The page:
The False Nine-And The Missing Ones
A very interesting article in yesterday’s Independent,written by Miguel Delaney,got me to thinking. It pointed out that there are very few centre forwards of the type that we would recognise as such plying their trade successfully in the game these days.
The author and his sources suggested that the reason for that may be the emphasis on coaching,especially at the development stages of a young man’s career. That it is easier for most coaches to explain to their charges the importance of being in position to receive a pass,get the body shape right,be aware of those around you for the next stage,than it is to teach any of them the most important yet most instinctive skill in the game.
After all,instinct cannot be taught. It can only be curbed. And the inference is clear that without the required coaching,those instincts are indeed being curbed at a young age for aspiring strikers.
It isn’t only the youngsters either. Harry Kane,for example,certainly amongst the top strikers of his generation,has had to adapt his game to suit the demands of how his side are set up. He has become not so much a false 9 as a false 10. That he has achieved it without being to the detriment of his game is a credit to him,but I’m sure that Spurs fans would prefer him to be on the end of moves rather than creating them.
It will be interesting too to see how he adapts if Son is absent for a period,for there is nobody else in that side capable of receiving and finishing.
The article also mentions that with the signing of Nunez by Liverpool-after ONE good season in Portugal-Mane by Bayern and Haaland by Man City,there are few options available for other clubs. The improbable palindrome Ekitike might be available from French side Reims next season,and they might be tempted this summer instead. And that’s about it at the top level!
But what has this got to do with Celtic,you ask? Well,clearly sides are not used to playing against an old style rummel-em-up centre forward. How do defenders cope with a player who is on their shoulder and then makes the run while the defender still has to eye the player in possession? We managed outstandingly well last season without a Number 9 for most of it. We had the likes of Kyogo,Maeda,Jota and Abada running the legs off defenders and scoring a fair number of times too.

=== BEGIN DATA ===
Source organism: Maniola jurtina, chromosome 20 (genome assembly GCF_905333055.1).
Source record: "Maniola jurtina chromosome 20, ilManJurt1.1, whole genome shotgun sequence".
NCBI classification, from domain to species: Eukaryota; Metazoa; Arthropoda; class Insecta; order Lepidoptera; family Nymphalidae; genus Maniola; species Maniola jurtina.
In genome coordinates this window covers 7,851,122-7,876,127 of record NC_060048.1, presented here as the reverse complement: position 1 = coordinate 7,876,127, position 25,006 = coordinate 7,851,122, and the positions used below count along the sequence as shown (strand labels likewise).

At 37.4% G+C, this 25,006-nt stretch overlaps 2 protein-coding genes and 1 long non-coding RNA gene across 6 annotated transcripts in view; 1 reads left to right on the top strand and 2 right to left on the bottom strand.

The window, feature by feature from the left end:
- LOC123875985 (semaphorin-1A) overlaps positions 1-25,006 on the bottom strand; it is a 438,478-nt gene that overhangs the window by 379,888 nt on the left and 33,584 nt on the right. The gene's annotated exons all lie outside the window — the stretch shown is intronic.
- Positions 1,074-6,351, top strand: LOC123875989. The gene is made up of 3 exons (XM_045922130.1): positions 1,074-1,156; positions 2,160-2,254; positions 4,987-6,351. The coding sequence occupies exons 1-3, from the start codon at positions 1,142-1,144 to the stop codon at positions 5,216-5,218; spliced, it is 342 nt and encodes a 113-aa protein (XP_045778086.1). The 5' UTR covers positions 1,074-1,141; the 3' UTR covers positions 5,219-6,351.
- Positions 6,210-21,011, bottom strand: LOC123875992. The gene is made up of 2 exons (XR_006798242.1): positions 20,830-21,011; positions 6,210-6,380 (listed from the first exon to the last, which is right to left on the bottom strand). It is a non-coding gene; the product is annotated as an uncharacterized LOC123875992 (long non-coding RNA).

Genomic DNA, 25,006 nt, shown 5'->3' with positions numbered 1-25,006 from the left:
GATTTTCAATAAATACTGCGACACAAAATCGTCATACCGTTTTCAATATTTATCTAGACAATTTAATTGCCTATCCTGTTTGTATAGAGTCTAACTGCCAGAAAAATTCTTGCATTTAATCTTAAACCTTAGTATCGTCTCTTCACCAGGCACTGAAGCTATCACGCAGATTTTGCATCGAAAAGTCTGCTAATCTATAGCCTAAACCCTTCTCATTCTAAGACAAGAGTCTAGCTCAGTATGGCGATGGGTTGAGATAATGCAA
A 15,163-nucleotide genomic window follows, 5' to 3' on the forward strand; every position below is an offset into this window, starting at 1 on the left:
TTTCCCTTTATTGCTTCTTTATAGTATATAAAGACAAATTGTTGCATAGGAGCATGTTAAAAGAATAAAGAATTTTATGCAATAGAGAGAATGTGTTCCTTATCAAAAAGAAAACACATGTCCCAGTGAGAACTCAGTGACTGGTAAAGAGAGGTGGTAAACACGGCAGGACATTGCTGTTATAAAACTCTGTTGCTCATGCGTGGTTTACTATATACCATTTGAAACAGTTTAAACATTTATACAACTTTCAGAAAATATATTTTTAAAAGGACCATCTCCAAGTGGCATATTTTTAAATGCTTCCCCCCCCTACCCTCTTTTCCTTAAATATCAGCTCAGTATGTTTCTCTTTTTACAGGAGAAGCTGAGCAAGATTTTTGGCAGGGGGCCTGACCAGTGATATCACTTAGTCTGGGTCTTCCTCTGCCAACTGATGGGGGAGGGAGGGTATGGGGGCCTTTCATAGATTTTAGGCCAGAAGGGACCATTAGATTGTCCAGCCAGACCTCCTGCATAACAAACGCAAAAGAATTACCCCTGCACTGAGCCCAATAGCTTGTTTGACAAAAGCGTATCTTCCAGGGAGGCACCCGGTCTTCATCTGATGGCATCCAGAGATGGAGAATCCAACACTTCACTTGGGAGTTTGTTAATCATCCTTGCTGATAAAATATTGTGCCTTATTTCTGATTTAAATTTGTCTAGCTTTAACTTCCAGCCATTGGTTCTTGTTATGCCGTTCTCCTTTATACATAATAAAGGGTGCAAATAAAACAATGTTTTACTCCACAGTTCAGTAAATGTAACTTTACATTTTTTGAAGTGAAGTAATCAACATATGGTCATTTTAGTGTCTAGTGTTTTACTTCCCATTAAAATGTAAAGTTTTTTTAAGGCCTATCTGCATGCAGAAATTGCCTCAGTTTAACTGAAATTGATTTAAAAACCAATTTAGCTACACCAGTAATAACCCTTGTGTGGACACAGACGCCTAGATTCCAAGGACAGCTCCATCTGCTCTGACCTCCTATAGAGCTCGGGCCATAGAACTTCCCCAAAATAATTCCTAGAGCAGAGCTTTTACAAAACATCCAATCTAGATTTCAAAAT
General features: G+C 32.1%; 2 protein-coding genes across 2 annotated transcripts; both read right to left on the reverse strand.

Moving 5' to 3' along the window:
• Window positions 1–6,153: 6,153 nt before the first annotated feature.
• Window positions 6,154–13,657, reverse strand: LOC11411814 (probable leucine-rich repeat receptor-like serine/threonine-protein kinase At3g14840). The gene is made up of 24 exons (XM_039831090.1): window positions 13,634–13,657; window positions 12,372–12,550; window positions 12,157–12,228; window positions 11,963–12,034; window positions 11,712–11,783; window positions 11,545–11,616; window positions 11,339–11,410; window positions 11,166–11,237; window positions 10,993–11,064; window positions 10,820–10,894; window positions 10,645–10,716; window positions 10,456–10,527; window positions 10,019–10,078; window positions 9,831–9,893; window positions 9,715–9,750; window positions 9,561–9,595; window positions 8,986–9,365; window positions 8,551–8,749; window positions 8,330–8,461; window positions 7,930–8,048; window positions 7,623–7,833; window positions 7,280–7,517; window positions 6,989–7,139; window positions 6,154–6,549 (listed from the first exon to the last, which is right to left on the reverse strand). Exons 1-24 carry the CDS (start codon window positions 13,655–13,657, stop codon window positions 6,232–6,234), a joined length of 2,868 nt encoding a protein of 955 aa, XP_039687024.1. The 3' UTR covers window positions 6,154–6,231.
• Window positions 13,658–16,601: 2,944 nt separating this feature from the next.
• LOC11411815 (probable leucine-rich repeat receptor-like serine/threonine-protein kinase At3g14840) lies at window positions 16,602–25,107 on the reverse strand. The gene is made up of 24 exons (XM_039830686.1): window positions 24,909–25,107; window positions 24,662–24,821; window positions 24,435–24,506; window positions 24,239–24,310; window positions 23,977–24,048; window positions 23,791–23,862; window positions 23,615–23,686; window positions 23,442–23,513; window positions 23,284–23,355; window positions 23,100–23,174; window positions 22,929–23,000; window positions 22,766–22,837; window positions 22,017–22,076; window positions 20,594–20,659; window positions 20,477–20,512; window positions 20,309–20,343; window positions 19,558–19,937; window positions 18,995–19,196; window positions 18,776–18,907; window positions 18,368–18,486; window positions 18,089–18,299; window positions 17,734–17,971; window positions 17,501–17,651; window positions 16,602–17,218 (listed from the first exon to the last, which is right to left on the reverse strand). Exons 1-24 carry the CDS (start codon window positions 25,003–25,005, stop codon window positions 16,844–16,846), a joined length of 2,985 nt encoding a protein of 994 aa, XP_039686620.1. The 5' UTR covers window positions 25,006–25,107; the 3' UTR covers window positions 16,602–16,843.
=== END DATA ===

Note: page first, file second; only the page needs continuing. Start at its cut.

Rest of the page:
But that big G-Mak phenomenon when he finally got his fitness back and hit his stride? Scottish defences simply couldn’t cope-especially as we still had those other options! He wasn’t the type of player they were used to playing against anymore,and had he not been targeted unfairly by the usual refereeing double standards-reminiscent of Paul Elliott-I’m positive he would easily have scored even more. And he will do,next season.
But our aims for next season should also aspire to progress in Europe. And while the defences we meet there will be of a higher standard than in Scotland,they too will rarely have come up against the likes of G-Mak.
This could be a very interesting campaign indeed if we can keep our players fit. Motivation and tactics are unlikely to be a problem,as Ange is completely in control there. The dying art of the traditional Number 9 is certainly to be lamented. But we’ve got one,and he could be a real eye-opener next season.
Above article by BMCUWP